New Treatment for Leber’s Congenital Amaurosis (LCA)

multicolored pills

Wouldn’t it be great if all you had to do to cure your child’s blindness was to give them some medicine? Medicine they would just have to swallow. That’s what researchers are working on for people with Leber’s Congenital Amaurosis (LCA), a congenital form of blindness.

Up until now, there has been no easy way to treat LCA, which affects about one person in 80,000. This oral medication works by “waking up” the retinal cells so they can do their job, resulting in better visual acuity and/or increased visual field in those who tried it. It’s the first time an oral medication has been developed that has actually improved the visual function of blind patients with LCA.

A study has been done involving 14 people ages 6 to 38 with LCA from around the world, each with blindness caused by either mutations in the RPE65 or LRAT genes; in each case, there was rapid improvement.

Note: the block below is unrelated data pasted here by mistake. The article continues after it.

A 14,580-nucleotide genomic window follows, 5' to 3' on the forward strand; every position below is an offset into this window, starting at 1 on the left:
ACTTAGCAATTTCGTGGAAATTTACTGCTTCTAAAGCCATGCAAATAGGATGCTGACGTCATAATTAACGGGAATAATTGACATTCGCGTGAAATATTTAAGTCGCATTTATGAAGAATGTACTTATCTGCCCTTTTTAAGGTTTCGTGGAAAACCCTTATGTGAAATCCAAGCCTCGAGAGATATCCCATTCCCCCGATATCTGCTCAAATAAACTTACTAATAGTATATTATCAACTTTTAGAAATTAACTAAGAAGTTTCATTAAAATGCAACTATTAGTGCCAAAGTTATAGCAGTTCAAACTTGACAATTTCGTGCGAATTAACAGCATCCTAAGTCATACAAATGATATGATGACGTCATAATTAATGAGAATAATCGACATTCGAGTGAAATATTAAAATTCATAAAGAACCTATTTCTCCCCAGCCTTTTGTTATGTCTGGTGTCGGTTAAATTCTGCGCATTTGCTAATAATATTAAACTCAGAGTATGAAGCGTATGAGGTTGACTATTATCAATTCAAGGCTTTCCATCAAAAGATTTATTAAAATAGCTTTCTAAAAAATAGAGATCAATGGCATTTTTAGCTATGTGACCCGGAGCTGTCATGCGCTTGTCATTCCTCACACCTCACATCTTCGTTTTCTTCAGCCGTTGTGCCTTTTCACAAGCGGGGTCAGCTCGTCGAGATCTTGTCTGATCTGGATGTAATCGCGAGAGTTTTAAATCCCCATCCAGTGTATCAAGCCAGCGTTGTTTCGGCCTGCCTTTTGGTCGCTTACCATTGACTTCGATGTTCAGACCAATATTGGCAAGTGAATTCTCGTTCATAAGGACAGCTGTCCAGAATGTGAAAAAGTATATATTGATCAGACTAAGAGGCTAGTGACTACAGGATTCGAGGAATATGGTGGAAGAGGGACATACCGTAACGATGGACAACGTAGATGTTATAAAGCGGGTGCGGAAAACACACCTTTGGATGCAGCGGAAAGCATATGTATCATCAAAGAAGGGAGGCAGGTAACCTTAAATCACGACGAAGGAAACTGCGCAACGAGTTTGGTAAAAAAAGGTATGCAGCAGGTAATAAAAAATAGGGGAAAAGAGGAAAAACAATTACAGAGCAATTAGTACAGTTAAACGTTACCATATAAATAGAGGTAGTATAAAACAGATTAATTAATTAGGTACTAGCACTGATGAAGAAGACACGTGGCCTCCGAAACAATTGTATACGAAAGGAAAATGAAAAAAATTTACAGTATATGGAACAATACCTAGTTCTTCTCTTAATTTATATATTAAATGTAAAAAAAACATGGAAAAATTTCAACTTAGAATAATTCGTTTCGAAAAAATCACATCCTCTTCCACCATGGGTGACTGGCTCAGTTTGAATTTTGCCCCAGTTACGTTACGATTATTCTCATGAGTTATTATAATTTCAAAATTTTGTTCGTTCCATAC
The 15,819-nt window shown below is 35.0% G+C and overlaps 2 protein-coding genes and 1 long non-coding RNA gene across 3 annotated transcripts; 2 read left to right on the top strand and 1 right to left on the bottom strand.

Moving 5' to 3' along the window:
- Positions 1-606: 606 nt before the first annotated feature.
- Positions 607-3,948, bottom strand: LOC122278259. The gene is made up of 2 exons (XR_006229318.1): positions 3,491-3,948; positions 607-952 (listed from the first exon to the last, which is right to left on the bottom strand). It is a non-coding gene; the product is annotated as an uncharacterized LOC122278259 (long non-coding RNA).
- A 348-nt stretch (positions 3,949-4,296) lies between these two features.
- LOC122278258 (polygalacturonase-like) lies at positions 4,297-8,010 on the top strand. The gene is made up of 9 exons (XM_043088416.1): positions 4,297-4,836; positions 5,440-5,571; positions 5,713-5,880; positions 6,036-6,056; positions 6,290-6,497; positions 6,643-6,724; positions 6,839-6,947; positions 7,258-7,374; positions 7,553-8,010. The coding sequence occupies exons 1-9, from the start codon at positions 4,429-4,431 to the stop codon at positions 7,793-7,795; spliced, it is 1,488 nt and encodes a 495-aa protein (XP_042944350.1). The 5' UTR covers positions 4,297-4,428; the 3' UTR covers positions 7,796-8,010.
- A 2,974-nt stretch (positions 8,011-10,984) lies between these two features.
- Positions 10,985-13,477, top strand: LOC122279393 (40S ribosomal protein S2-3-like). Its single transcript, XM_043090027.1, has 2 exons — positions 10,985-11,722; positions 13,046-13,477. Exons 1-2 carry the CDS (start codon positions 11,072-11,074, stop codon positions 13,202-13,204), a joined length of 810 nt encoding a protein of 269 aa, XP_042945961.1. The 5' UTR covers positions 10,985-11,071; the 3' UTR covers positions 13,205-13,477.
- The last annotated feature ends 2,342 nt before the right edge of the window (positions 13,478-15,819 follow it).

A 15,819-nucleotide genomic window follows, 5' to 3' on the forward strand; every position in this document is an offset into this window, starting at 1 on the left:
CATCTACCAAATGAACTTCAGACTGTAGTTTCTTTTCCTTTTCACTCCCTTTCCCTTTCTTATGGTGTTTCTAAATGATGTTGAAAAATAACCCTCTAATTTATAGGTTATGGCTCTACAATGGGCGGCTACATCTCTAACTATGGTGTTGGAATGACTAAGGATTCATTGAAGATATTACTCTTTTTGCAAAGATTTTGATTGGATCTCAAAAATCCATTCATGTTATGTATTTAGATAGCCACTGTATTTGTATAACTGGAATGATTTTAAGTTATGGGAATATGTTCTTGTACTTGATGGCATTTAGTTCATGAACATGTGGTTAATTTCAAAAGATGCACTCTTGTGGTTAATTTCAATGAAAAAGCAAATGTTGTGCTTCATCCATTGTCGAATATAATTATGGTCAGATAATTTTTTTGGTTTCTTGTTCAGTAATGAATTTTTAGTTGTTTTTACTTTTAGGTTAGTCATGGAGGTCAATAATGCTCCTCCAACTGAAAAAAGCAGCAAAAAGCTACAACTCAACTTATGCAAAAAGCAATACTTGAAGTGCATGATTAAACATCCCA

The study’s lead author is Dr. Robert Koenekoop, director of the McGill Ocular Genetics Laboratory at The Montreal Children’s Hospital of the MUHC. He’s a Professor of Human Genetics, Pediatric Surgery and Ophthalmology at McGill.

The full article can be found on the Foundation Fighting Blindness website and you can read it here.


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Leber’s Congenital Amaurosis (LCA) FAQ

All your questions about Leber's Congenital Amaurosis (LCA) are answered here in one place. Don't see your question? Then just send us an email and we'll get right on it!